TOAD TALKS: Are motorcyclists being priced off the roads?


The Federation of European Motorcyclists’ thinks so, and Toad seems to agree with them

London ride out group

THE European motorcycle lobby group, The Federation of European Motorcyclists’ Association (FEMA), is calling on governments to look at motorcycles as a transport solution, not just another taxation cash cow.

The call comes as bikers are being seemingly priced out of cities across the world. Free motorcycle parking is disappearing, and authorities seem to do their best to squeeze every last penny from every last road user. Indeed, as towns and cities become ever more congested and constricted, the powers-that-be appear to want to remove some of us from the road altogether, be it through routes closed to motorcycles, or so-called ‘noise cameras’ outlawing otherwise homologated bikes.

It's a trend that FEMA wants to put a stop to, and it’s highlighting some interesting counterarguments to the tactics. It points to a report from October this year carried out by the S&P Mobility Group. Its report claims that the price of lithium, a key ingredient in high-powered electric car and motorcycle batteries, has increased in price seven-fold, adding that much of the profits go to a singular nation, China. The report also found a similar story with nickel, another key part of the technology. With the price of raw materials only going one way, you don’t have to be an economist to figure out the effect on new electric car prices – especially when the combustion ban bites.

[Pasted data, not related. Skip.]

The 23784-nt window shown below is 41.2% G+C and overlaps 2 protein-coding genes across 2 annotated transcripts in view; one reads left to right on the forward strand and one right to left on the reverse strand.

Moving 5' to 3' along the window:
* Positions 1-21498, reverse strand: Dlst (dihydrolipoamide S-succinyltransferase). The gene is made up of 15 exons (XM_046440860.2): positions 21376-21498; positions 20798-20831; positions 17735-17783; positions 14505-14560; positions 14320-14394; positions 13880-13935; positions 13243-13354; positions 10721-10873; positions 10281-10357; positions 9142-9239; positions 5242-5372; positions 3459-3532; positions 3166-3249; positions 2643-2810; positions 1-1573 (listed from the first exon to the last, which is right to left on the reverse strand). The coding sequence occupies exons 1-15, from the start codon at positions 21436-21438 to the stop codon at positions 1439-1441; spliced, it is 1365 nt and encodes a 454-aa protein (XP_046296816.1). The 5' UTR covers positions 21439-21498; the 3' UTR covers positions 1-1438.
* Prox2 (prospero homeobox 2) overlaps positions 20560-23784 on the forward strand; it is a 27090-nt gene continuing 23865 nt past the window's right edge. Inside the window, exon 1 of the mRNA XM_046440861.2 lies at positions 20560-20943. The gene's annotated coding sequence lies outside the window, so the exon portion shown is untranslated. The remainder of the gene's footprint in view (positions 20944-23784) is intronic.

So, with electric cars out of reach of much of the global population, and motorcycles being walked to the gallows; where is the cost-effective, congestion-busting transport going to come from? Public transport used to be the answer, but COVID-19 drove a great number of commuters off the railways and bus routes. And as they left (many moving to motorcycles), train and bus providers put up the prices charged to the rest of the people using them. History tells us that once the prices go up, they rarely come back down, regardless of how much money the folk at the top of the gravy train earn.

Conversely, new motorcycle prices for small and mid-capacity machines (both petrol and electric) offer exceptional value by comparison. And while used bike prices did rise during the lockdown, they still offer immense value compared to a comparable age car – and are likely to depreciate much less in return. Add on lower fuel costs, smaller insurance premiums, less road tax and, the obvious positive environmental benefits of taking to two wheels… It really does make you wonder what these so-called lawmakers are going on about.

Anyway, I’m off to ride a two-stroke 125 this afternoon… lovely job!

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